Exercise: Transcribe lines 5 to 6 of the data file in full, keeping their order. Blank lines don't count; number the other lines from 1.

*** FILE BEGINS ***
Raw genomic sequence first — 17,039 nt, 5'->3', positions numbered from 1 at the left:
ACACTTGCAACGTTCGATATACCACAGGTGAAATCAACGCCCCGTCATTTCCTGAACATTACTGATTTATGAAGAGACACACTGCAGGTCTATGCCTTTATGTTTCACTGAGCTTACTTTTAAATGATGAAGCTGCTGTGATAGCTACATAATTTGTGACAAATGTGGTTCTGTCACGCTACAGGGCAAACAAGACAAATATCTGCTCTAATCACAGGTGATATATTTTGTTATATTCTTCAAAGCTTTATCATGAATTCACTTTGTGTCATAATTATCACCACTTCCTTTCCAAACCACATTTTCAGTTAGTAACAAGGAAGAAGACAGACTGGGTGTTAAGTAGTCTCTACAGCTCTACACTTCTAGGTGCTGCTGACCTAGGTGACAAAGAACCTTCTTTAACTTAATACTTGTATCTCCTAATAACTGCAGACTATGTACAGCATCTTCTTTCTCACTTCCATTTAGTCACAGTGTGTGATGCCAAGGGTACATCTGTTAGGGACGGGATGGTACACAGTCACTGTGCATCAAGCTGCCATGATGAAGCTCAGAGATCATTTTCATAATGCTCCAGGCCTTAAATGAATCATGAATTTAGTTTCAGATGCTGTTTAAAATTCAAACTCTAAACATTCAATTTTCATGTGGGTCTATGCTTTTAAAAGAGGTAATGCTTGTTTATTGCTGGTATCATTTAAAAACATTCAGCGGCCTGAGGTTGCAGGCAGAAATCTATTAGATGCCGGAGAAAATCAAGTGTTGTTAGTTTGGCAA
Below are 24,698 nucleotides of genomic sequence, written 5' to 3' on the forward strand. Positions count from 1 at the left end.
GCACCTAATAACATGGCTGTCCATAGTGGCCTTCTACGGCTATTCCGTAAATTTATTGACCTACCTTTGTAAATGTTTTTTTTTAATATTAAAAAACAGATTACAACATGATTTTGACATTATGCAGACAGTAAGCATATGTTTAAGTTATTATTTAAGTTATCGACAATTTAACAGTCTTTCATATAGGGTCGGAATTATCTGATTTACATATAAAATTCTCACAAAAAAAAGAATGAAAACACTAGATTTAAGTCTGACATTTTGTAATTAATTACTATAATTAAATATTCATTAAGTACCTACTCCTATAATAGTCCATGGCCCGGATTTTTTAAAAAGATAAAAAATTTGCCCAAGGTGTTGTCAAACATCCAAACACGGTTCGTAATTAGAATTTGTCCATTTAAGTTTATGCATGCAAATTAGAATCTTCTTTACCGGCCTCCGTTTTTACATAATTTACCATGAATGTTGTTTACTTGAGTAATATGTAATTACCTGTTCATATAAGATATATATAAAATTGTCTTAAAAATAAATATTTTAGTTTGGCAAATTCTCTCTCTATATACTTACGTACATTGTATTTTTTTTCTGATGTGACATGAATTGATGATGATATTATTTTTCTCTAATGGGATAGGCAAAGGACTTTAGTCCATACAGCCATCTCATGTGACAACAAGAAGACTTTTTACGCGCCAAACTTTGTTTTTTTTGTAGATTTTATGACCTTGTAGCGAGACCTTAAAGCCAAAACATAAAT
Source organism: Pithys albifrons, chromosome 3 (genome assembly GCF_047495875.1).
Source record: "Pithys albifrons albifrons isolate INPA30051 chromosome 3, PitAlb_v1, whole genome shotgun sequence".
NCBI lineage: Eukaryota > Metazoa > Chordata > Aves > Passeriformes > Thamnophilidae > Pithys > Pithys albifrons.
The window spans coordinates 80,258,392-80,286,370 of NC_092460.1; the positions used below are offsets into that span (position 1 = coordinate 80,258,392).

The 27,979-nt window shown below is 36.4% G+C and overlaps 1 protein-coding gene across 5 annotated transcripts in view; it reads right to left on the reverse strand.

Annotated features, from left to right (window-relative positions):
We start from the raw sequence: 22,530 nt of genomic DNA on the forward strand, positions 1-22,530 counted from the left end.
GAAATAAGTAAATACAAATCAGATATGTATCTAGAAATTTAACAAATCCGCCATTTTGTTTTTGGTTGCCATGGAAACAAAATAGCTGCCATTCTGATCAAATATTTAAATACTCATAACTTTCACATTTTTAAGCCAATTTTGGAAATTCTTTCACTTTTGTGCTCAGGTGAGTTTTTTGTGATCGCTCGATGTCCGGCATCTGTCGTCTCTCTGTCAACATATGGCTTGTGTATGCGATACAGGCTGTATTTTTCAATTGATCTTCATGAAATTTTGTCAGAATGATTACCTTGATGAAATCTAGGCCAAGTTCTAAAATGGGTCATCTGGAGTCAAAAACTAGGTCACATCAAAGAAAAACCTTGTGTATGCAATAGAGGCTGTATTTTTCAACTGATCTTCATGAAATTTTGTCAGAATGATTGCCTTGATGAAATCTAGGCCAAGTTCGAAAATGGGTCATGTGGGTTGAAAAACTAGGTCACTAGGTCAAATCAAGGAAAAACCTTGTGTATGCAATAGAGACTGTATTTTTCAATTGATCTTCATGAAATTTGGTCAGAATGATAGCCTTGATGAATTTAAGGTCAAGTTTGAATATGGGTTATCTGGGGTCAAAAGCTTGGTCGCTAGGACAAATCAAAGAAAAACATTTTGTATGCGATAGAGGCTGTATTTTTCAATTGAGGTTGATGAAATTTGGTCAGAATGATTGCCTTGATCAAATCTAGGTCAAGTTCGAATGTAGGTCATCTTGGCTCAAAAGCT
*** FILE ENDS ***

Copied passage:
Source organism: Pithys albifrons, chromosome 3 (genome assembly GCF_047495875.1).
Source record: "Pithys albifrons albifrons isolate INPA30051 chromosome 3, PitAlb_v1, whole genome shotgun sequence".